(Exception: the wonderful Nell Gwynn but that is another entry.)
The best example of erotic art can be found in "The Ecstasy of St. Teresa" by Gianlorenzo Bernini. At first glance you see a rather typical setting of a woman draped, head tilted back, and an seraph standing over her with a spear. This sculpture how ever, is much more complex. Let me introduce you to Saint Teresa of Ávila, a Spanish mystic and the founder of Discalced Carmelites. Teresa of Ávila had from early age been searching for a deeper meaning in life. She ran away from home aged 7 looking for martyrdom, and at 20 she joined the Incarnation of the Carmelites. She fell ill, and during her illness she had overpowering religious experiences of religious ecstasy, using various mystical ascetic works such as Tercer abecedario espiritual, Tractatus de oratione et meditatione and possibly the Spiritual Exercises by the legendary St. Ignatius of Loyola.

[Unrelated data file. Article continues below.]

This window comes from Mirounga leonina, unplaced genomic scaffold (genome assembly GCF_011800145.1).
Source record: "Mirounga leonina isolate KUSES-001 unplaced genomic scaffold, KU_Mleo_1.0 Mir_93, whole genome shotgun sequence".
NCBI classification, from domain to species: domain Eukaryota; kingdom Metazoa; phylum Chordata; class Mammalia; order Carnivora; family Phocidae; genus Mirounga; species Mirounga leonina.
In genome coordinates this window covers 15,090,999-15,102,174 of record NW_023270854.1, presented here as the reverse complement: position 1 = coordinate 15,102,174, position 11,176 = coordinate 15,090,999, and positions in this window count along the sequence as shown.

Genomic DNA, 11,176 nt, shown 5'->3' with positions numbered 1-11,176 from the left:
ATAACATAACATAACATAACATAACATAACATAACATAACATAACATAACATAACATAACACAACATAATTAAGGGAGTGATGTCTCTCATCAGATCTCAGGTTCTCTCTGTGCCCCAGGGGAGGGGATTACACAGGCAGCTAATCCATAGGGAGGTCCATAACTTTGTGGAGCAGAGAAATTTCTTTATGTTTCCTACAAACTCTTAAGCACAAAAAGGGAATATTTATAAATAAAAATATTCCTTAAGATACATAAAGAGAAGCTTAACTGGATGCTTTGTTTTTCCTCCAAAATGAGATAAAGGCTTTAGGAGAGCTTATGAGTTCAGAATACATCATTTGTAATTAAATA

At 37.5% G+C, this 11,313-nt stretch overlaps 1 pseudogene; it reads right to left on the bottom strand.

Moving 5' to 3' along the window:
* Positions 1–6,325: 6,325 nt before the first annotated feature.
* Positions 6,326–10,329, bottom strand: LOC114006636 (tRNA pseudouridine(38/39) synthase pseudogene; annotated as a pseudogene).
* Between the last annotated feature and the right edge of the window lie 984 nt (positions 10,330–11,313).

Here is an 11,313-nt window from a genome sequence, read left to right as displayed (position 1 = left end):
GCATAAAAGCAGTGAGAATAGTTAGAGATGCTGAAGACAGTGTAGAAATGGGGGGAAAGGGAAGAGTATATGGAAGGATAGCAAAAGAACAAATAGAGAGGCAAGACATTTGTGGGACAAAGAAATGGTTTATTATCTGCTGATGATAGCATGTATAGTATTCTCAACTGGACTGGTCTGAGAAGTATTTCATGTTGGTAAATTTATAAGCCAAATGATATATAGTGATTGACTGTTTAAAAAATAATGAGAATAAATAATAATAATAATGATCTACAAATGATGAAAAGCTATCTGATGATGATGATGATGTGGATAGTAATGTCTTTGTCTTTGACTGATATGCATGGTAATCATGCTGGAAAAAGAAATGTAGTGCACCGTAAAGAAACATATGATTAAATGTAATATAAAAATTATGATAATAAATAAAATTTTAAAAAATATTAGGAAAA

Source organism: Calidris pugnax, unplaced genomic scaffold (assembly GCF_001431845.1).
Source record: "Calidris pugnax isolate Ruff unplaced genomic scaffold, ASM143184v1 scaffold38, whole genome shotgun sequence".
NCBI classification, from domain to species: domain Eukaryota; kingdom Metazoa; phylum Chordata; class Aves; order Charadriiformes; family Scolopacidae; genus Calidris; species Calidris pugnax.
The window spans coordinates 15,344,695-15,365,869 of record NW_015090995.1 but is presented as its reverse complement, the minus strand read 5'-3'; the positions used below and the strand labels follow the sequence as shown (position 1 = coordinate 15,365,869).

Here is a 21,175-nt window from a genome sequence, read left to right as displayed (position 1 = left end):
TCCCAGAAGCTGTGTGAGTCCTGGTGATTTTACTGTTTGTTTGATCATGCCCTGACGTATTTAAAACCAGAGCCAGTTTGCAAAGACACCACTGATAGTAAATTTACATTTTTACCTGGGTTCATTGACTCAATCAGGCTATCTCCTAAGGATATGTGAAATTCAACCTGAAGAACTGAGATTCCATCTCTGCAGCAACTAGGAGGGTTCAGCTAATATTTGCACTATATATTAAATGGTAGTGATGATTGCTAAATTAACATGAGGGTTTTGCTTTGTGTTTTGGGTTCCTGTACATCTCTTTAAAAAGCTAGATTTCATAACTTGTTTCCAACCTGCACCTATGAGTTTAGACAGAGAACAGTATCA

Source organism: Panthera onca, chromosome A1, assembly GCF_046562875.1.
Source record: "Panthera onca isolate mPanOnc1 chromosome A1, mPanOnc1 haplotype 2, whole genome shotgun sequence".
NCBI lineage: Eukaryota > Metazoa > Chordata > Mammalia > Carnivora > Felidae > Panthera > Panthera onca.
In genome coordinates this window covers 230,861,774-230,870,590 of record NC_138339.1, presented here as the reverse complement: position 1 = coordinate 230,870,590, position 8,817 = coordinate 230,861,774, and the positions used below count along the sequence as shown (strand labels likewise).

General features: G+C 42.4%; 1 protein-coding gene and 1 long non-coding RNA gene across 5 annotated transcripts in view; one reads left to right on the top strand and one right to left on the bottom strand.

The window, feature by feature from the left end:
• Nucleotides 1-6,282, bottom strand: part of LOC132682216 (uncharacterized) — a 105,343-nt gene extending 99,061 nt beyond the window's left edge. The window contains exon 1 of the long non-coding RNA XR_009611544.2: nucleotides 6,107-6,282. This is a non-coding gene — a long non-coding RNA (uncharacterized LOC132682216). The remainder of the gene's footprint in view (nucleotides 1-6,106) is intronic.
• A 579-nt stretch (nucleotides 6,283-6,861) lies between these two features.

She became obsessed with the matters of sin and the Divine, and began experimenting in self torture and mortification of the flesh. In 1559 she has her first vision of Christ. He presented him self in full bodily form and these visions lasted for 2 years. And it was at this time in her life she has a vision of a seraph driving a golden lance repeatedly through hear heart, causing her tremendous spiritual and physical pain. "I saw in his hand a long spear of gold, and at the iron's point there seemed to be a little fire. He appeared to me to be thrusting it at times into my heart, and to pierce my very entrails; when he drew it out, he seemed to draw them out also, and to leave me all on fire with a great love of God. The pain was so great, that it made me moan; and yet so surpassing was the sweetness of this excessive pain, that I could not wish to be rid of it.."